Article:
How to Lay Tile Over an Existing Shower Floor
Most good tile setters will tell you that a high-quality tile project always starts with subsurface preparation. A tile shower floor uses a mortar and sand mixture as a subfloor. The tile setter dry packs the mortar mixture in the shower pan. He then cuts in the floor's slope with a straightedge. Once dry, the mortar gives the tile a solid surface to rest on. An improperly created subsurface causes high and low spots in the finished floor. Sometimes it takes as long to prepare the subsurface as it does to lay the tile.
Remove the shower drain cover and set it aside. Stuff a rag into the top of the drain hole. The rag prevents debris from falling down into the drain pipe. Hold one end of a bubble level on the drain opening and slide the other end of the level across the existing tile's surface. Check the floor's slope. When measured from the drain opening to the furthest wall, the level should show about 1/4-inch of slope per foot. Slide the level across the floor and mark all high and low areas with a wax pencil or permanent marker.
Put on all safety equipment, including safety glasses and leather work gloves. Remove any raised tile, using a hammer and chisel to dislodge the tile. Do not worry about damaging the neighboring floor tile. A single raised tile can hold enough water to create a puddle. Remove all of the old caulking material from the perimeter of the shower floor, including the caulking covering the bottom six inches of each of the wall's corners. Thoroughly clean the entire shower stall, using any household cleaner that removes soap scum and hard-water deposits.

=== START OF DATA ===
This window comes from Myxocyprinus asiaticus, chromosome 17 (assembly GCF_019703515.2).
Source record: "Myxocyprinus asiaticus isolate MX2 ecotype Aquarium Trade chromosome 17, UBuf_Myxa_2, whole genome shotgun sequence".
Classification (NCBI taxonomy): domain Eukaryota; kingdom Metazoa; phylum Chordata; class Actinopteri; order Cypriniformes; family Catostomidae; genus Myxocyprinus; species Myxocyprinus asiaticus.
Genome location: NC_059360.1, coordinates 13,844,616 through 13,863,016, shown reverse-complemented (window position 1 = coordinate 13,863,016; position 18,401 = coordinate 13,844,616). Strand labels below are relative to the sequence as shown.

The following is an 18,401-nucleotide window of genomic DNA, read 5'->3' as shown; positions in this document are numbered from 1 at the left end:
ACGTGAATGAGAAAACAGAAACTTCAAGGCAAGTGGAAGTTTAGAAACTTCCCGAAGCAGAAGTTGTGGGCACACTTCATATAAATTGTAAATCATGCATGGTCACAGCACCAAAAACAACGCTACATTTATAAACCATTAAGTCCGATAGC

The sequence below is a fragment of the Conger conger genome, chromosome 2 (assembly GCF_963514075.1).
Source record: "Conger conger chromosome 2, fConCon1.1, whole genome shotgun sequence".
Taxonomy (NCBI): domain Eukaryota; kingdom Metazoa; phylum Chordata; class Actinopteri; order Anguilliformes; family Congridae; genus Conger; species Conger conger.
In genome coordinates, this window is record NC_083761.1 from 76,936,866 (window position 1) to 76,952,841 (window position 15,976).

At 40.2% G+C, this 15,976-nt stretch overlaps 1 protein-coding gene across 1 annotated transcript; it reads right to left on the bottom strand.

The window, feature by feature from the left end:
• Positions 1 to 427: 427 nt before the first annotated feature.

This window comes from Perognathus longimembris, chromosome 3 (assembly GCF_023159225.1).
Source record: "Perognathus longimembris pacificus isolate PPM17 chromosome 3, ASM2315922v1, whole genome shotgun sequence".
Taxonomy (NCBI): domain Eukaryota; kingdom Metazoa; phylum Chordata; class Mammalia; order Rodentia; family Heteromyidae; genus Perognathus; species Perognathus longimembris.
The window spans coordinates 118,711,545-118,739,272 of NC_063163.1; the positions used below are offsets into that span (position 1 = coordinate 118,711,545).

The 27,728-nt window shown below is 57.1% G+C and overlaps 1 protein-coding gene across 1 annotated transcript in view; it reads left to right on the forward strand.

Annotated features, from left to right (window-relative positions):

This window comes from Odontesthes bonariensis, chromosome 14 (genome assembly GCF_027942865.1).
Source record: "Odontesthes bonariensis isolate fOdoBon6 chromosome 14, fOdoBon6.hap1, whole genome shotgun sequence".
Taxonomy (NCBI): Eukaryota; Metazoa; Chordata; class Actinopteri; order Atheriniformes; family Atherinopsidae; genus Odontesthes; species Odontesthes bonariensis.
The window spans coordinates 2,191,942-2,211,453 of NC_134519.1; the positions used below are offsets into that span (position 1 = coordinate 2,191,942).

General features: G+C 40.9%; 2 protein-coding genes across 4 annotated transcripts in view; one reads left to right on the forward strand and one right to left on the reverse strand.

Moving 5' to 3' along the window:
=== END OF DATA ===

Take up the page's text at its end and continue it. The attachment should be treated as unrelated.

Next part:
Mix a white-colored thinset in a bucket, using the thinset manufacturer's instructions. White-colored thinset will not bleed through the new shower tile's grout. Dampen the floor with water. Fill any dips or missing tile in the existing tile floor with the thinset, using a flat trowel to feather the thinset into the surrounding tile. If the existing shower floor does not have the proper slope, build up the low area with thinset. Run a straightedge across the floor's surface and shave off any high areas of thinset. Let the thinset dry before continuing. Double-check the floor for slope and dips with the level. Continue to add thinset to the problem areas, as needed. If the added thinset created a high spot, rub the high spot with a sanding stone or cinder block. Clean up all of the debris.